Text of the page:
This is why an electric wire strung across the top of your fence won't work--the animal has to have one part touching the fence, and another part connected to the ground. This is why squirrels can run along high-voltage wires without getting summarily fried.

    The issue of weeds can be addressed, as someone suggested, with Roundup--or you can get a higher-powered electric fencer, which will burn off weeds as they come in contact with the fencewire.

    I agree with azygous, though--your birds won't be completely secure unless they're in a run with a fenced roof. I let mine out into the backyard from time to time as well, but only when I'm out there to keep an eye on them.
     
  6. CrazyTalk

    CrazyTalk Chillin' With My Peeps

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    When a predator is climbing a fence and touches the hotwire strung along the top, they complete the circuit with the fence/welded wire/etc that is grounded. Any sort of polywire or other usual electric that you'd use isn't going to support any real predators running along them highwire style. Welded/woven wire fence with a hotwire at the top is a very common, very effective setup.


    I really don't recommend "weed-burner" style chargers (which isn't an issue of power, it's an issue of pulse length) - they start too many fires in dry climates.
     
  7. azygous

    azygous Chicken Obsessed

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    Granted squirrels seem to have super powers when it comes to evading a hot wire, as long as they are in contact with the metal fencing that is grounded by being in contact with the soil at the bottom, and the little twerp touches the hot wire with its wet nose to smell the peanut butter, it will get a shock. For a larger predator, like a bear or bobcat, it will be standing one the ground as it tests the top of the fence before actually beginning to scale it, and it will get a nice shock if it touches the wire with it's nose or tongue, thus the raw bacon or peanut butter. If the soil is damp, icing on the cake. It will feel like getting hit with a 2x4. I know because I always forget it's hot.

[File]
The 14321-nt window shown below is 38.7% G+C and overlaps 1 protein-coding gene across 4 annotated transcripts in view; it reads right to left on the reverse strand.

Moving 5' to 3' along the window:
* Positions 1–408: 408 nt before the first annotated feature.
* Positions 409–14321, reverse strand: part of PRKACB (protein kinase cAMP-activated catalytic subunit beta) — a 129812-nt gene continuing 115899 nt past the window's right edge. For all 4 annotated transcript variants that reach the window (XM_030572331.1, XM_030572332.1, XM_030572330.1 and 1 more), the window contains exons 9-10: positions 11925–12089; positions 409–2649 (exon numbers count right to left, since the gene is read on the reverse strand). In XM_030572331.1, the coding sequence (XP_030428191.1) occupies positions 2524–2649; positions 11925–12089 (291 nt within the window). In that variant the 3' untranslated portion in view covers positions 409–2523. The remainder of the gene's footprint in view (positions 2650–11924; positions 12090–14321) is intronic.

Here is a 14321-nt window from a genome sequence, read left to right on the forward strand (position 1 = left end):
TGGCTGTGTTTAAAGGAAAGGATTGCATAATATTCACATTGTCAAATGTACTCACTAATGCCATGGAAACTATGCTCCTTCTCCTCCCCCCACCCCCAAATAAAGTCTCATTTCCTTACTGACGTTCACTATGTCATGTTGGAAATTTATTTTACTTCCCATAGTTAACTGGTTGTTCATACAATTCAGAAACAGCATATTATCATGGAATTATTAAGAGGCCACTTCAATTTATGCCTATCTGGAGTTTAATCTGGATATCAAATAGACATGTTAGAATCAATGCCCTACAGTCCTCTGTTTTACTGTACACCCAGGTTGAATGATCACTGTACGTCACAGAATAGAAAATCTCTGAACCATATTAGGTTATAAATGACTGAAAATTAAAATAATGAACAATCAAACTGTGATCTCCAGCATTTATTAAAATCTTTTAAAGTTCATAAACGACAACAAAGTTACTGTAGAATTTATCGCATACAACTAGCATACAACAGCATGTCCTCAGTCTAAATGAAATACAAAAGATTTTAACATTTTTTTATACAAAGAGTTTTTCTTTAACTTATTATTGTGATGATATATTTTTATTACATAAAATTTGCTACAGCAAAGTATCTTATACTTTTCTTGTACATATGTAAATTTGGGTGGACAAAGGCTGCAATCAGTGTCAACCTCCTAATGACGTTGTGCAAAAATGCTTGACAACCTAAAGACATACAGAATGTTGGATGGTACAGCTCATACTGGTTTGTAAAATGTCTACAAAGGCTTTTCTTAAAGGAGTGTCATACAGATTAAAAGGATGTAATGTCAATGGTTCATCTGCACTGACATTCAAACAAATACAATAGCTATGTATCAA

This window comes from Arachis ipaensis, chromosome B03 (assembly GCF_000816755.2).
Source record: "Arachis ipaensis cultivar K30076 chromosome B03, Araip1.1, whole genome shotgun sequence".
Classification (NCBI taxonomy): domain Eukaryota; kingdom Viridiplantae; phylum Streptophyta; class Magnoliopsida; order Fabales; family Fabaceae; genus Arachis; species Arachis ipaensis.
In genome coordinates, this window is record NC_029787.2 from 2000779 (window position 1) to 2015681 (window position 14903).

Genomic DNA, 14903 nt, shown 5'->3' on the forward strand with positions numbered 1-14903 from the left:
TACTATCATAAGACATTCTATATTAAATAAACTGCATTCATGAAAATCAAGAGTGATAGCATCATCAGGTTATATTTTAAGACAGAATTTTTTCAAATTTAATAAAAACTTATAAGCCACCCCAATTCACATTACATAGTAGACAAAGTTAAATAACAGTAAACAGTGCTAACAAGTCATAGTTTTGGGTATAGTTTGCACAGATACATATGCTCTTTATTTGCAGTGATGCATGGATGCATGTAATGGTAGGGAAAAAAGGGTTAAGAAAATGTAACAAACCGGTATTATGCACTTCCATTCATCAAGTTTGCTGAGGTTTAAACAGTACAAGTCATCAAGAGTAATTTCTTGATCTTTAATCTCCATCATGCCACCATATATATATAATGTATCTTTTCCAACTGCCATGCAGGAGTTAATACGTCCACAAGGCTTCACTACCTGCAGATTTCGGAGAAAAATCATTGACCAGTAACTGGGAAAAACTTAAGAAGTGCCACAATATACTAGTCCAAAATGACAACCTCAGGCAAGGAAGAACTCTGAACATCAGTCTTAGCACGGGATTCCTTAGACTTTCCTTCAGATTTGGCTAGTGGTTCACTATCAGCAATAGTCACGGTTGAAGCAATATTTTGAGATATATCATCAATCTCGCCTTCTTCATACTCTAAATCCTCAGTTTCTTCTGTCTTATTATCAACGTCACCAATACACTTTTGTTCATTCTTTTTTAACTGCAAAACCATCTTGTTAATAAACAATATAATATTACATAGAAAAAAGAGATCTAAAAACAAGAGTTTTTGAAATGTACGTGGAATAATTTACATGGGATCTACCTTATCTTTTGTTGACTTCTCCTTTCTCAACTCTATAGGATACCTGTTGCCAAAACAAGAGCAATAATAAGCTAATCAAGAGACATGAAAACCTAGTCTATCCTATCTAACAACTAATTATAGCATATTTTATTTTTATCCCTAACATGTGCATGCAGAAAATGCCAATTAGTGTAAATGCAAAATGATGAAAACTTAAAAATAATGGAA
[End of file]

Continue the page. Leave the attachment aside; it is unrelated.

A hot wire set-up requires daily checking to make sure it's not grounding out any where. Many times you can hear a "zap, zap, zap" and see it sparking where it's touching the wire part of the regular fence. You do need to fix that or the fence won't deliver a shock.

    I have every predator you can name, except for the ones you get along a canal in Florida, and since I've hot wired around my runs and gardens, I've had no problems with predator incursion.
     
  8. MadDog44

    MadDog44 New Egg

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    Thanks for your thoughts, everyone. I appreciate you weighing in.

    CrazyTalk,you have a sharp eye! There is welded wire attached to the fence. The chicken wire is just on the lowest part.

    asygous: Yes, I realize you don't electrify the whole fence!

    I have thought about the problem with hawks, but at least in the summer there is a lot of cover for the chickens, and they tend to hang out under a very overgrown, forsythia.

    I also thought about the roundup, and figured we might have to go that route. I just like to avoid chemicals if I can, and it is such a large area around the perimeter. Also, in the summer the trees make the whole area very shady, and I could be mistaken, but I thought roundup works better in direct sunlight.
     
  9. fenwickchic

    fenwickchic Out Of The Brooder

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    "I also thought about the roundup, and figured we might have to !go that route."

    Please don't use Round-Up! It is linked to breast cancer. Try using strong vinegar and/or salt water or use them both together. Just keep in mind, I've heard that if you use salt on the ground nothing will grow there. Not sure how true this is. But I understand that very strong vinegar will work well. There are YouTube videos demonstrating the use of it. Vinegar would be safer for your livestock too.
     
  10. WthrLady

    WthrLady Chillin' With My Peeps

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    I make my own.

    1 gallon of white vinegar, 1/2 cup of dawn dish soap,2 cups of epsom salt. Mix..put in pump sprayer. Apply on dry sunny day.
     
    Last edited: Jan 2, 2015